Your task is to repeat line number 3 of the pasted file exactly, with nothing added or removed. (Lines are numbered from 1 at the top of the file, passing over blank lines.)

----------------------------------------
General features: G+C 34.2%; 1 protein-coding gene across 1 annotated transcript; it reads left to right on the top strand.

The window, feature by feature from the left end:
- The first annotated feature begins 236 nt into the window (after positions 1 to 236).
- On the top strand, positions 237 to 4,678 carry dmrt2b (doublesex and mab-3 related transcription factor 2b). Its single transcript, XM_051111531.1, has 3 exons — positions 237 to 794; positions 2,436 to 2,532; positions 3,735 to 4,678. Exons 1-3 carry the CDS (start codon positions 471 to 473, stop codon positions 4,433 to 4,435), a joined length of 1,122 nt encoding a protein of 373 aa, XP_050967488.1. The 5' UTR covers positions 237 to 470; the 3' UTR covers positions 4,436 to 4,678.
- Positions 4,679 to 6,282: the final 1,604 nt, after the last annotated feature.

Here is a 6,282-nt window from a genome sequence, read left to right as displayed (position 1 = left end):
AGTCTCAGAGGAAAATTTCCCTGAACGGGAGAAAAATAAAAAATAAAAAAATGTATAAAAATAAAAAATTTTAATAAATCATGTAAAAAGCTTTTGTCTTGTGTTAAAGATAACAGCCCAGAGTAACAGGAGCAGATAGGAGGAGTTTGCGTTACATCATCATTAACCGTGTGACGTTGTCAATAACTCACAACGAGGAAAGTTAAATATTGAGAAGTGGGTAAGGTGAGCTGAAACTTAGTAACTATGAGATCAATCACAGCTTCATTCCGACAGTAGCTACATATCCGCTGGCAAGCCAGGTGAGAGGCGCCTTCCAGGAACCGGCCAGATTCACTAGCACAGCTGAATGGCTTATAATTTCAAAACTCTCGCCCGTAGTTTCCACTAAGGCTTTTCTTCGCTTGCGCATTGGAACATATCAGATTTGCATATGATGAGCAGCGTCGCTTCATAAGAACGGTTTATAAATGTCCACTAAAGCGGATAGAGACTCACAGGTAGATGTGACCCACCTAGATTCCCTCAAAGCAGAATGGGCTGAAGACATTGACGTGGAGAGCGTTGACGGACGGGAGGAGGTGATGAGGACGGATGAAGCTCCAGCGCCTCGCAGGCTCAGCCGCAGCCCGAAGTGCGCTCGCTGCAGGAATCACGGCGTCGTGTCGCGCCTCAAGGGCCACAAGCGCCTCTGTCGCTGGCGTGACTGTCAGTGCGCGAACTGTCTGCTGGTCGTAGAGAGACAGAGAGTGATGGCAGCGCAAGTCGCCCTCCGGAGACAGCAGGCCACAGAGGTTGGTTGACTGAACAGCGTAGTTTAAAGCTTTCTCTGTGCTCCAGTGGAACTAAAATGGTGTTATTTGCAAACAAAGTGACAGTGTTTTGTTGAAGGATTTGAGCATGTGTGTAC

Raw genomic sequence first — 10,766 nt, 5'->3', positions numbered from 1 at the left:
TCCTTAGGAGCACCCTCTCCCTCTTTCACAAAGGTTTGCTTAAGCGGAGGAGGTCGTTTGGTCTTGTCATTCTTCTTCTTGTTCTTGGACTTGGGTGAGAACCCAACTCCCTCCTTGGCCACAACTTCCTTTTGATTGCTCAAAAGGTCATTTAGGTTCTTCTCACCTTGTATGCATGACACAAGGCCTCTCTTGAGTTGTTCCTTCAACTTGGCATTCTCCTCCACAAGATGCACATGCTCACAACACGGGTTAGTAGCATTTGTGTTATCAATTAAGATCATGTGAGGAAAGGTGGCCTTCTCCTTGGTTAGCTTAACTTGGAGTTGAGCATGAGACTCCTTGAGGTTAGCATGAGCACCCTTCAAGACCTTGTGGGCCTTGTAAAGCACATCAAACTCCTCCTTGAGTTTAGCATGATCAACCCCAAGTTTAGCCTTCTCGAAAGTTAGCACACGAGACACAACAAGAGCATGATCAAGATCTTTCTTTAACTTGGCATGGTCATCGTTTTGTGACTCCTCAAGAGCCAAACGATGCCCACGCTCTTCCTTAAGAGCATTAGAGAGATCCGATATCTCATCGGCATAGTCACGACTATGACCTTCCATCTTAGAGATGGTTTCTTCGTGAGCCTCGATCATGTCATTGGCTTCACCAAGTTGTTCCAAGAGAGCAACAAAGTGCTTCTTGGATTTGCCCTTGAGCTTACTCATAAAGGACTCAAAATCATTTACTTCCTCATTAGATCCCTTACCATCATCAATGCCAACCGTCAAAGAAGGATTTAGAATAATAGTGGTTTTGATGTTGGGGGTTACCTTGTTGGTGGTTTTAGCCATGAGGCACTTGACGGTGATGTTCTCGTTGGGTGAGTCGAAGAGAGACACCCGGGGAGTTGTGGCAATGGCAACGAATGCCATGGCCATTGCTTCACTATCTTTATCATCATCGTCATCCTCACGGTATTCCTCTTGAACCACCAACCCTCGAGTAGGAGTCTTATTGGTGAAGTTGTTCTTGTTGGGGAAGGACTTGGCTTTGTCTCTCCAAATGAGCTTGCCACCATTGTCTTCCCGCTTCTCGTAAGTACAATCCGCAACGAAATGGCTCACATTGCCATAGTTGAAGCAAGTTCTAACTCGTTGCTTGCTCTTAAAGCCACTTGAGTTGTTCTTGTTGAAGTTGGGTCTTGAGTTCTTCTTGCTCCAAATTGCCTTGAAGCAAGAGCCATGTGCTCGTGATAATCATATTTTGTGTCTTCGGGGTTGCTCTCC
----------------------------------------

- The first annotated feature begins 236 nt into the window (after positions 1 to 236).